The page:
If you’ve seen even a handful of films on the matter, you’ll know that artificial intelligence (AI) is taking over: The Terminator, The Matrix, I, Robot – they all envisage a world where machines come to rule. Even Fritz Lang’s Metropolis, released in 1927, was pessimistic about our robotic counterparts. The reality, however, isn’t nearly so bleak. We’re far from being enslaved (physically at least) and, for better or worse, we remain the planet’s most destructive force. But there are discussions to be had. Worldwide spending on AI is set to reach $110 Billion in 2024, doubling 2020’s figure – and there is real concern that human development is at risk.
The thinking is this: if enterprises put most of their resources into training machines, they can’t be fully supporting their people. There’s also the chance that maybe – just maybe – robots aren’t cut out for all jobs, and we should therefore continue to invest in flesh. Take, for example, Elon Musk’s Tesla-building operations. Last year the entrepreneur (and suspected supervillain) decided automation was the future of production, bragging that robots were his empire’s competitive advantage. Two months later he said, ‘Excessive automation at Tesla was a mistake. To be precise, my mistake. Humans are underrated.’
Clearly, there is a big difference between human and AI capabilities. The latter can lift, push, pull and calculate, but it cannot invent, contextualize or make decisions based on morals. Because of this, we will always need skilled human beings. The obsession with AI can be forgiven considering its potential, but we’ll do well to remember that when robots mess up, it’s people who reverse the damage.
It’s not “us versus them“
The good news is, it’s not a question of “us or them”. A Harvard Business Review study found that, while AI is getting better at human jobs, businesses achieve the best performance enhancements when humans and machines operate cohesively. Complementary skills such as creativity (human) and scalability (machine) enable workforces to exceed the sum of their parts.
Machines can also be used to execute the mundane tasks previously done by humans, which frees up a lot of employee time. This is undoubtedly a good thing, especially in technical industries such as cybersecurity, where constant upskilling is required for workers to remain current. In fact, AI is a particularly hot topic because of the skills shortage. According to (ISC)2’s Cybersecurity Workforce Study, 64% of organizations need more security staff, and there is a shortage of around two million security professionals globally.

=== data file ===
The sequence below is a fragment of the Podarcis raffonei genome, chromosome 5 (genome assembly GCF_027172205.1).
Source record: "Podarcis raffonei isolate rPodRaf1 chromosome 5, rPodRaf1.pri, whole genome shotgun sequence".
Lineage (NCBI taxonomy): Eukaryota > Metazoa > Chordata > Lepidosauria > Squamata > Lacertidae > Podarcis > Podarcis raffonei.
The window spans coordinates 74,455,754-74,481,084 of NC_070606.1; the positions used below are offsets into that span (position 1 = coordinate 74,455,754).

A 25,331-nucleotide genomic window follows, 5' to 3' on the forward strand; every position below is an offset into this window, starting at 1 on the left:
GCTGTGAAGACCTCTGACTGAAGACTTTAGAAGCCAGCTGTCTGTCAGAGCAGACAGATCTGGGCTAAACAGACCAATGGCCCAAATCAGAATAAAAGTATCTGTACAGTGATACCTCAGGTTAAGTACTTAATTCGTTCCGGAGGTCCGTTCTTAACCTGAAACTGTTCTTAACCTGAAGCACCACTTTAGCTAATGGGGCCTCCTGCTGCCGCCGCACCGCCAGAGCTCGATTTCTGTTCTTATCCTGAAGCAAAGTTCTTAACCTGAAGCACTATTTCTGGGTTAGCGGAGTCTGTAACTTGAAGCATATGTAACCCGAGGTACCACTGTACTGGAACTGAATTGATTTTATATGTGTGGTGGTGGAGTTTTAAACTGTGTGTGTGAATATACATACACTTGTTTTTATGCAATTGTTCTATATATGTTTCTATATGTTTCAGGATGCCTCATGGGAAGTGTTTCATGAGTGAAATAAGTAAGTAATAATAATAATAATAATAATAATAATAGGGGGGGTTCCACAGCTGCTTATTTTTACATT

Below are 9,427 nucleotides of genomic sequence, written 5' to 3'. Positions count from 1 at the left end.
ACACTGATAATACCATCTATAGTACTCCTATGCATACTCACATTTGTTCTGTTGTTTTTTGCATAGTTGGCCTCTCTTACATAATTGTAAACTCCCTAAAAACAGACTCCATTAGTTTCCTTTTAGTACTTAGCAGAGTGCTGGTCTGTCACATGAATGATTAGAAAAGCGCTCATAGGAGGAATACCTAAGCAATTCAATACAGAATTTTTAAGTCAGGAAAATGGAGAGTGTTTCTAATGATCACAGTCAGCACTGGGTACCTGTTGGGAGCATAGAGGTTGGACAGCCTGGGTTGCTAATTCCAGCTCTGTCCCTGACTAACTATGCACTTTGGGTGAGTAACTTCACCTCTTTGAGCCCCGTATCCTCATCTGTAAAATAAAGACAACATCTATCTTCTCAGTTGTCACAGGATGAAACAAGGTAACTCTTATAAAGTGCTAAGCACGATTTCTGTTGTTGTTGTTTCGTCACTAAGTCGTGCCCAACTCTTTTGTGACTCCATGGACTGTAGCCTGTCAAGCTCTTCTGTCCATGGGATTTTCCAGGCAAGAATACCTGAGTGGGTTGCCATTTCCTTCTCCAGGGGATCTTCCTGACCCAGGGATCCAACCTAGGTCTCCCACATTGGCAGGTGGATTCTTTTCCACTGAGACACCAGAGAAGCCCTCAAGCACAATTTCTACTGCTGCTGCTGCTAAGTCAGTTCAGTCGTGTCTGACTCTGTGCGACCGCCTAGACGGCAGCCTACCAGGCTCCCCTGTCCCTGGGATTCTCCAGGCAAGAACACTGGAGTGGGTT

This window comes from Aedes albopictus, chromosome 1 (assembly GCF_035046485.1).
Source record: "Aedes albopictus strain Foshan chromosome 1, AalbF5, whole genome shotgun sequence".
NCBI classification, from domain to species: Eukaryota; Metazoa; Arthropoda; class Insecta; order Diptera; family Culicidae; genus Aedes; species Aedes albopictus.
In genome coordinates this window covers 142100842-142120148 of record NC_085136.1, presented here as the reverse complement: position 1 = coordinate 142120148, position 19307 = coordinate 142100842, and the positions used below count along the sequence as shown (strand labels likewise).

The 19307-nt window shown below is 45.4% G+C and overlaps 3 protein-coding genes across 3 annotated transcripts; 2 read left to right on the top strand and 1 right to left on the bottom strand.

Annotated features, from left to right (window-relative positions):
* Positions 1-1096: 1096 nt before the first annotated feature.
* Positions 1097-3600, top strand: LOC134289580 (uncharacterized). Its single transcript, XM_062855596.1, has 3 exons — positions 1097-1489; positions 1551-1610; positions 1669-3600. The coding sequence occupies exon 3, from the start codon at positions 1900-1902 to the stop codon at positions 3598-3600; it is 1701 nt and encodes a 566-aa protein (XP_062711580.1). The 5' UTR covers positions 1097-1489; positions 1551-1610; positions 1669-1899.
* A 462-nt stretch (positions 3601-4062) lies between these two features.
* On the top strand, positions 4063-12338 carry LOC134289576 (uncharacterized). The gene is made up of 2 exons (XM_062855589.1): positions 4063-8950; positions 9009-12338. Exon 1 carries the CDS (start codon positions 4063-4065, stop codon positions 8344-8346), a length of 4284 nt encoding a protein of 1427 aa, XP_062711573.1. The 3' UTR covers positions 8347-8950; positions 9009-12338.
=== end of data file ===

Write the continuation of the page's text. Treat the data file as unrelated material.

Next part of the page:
The irreplaceable human
One school of thought says that AI is the panacea for this shortage – but this isn’t the case. Machines cannot control security operations centers (SOCs) without the leadership, insight and decision-making skills provided by humans; we are irreplaceable. In fact, relying too heavily on AI could even worsen the skills gap, as new technology demands experts to oversee it. And where does their training come from? It’s certainly not robots.
Ultimately, cybersecurity firms should be utilizing AI to carry out the processes where humans are weaker, progressing it slowly and not to the detriment of people. AI can doubtless improve security – it can be weaponized too – but we must not lose sight of the need to upskill our people. Symantec’s Chief Technology Officer, Hugh Thompson, says, “While we are certainly moving toward more automation across all industries, there will always be a need for human intervention in cybersecurity.” We couldn’t agree more.